Solovetsky Monastery, Russia
Solovetsky Monastery is a monastery on the Solovetsky Islands in the White Sea. Solovetsky Monastery was founded in the late 1420s by monks Zosima and Savvatiy of Kirillo-Belozersky Monastery. In the 15th and 16th centuries, the Monastery quickly enlarged its estate, which was situated on the shores of the White Sea and the rivers falling into it. Solovetsky Monastery extended its producing and commercial activity, becoming an economic and political center of the White Sea region. Archmandrites of the Monastery were appointed by the tsar himself and the patriarch. In 1765, Solovetsky Monastery became stauropegic and it subordinated directly to the Synod.
Solovetsky Monastery's "business" activity included saltworks (in the 1660s, it owned 54 of them), seafood production, trapping, fishery, mica works, ironworks, pearl works etc., which had engaged many people dependent on the Monastery. By the 17th century, Solovetsky Monastery had already had some 350 monks, 600-700 servants, artisans and peasants. In the 1650s and 1660s, the Monastery was one of the strongholds of the Raskol. The Solovetsky Monastery Uprising of 1668-1676 was aimed at Nikon's ecclesiastic reform and took on an anti-feudal nature.
Together with the Sumskoy and Kemsky stockades, Solovetsky Monastery represented an important frontier fortress with dozens of cannons and a strong garrison. In the 16th - 17th centuries, the Monastery succeeded a number of times in repelling the attacks of the Livonian Brothers of the Sword and the Swedes (in 1571, 1582 and 1611). In 1854, Solovetsky Monastery was attacked by three English ships. After 9 hours of shelling on the 6th and the 7th of July, the vessels left with nothing. Between the 16th and the early 20th centuries, the Monastery was also a place of exile for the opponents of autocracy and official Orthodoxy and a center of christianization in the north of Russia. The Monastery also had a huge depository of manuscripts and old books.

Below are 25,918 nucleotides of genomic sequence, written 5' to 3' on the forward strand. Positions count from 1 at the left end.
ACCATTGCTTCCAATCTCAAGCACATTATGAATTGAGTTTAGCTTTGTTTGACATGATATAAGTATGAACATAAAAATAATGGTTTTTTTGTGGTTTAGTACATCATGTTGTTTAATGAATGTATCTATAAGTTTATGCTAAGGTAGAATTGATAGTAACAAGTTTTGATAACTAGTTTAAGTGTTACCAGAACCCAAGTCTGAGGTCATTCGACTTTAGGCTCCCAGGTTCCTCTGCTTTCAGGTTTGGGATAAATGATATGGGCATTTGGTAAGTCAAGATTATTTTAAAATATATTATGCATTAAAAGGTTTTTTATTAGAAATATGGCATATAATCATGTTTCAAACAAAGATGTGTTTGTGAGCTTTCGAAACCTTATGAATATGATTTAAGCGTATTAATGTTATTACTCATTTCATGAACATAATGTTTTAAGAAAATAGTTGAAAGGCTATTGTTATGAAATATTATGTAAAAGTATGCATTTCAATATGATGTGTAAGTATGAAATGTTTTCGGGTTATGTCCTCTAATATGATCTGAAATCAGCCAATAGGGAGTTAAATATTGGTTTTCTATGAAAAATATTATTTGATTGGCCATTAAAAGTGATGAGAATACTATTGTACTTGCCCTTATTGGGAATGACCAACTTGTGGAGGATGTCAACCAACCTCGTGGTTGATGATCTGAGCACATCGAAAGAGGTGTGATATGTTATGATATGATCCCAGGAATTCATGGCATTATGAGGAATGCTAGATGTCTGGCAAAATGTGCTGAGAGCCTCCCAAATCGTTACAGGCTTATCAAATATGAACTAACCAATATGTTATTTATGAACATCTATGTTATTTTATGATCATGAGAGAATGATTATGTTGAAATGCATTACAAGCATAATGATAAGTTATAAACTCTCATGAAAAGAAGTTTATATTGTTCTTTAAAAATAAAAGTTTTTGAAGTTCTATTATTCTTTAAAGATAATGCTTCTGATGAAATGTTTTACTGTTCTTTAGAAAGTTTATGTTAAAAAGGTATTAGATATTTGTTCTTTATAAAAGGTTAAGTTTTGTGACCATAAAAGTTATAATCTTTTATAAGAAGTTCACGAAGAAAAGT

After the Bolshevik Revolution, the Soviet authorities closed down the Monastery and incorporated many of the buildings into Solovki, one of the earliest forced-labor camps of the GULag during the 1920s and 1930s. The camp was mainly used for cutting trees, and when the trees were over, the camp was closed. Before the Second World War a sea cadet school was opened on the island.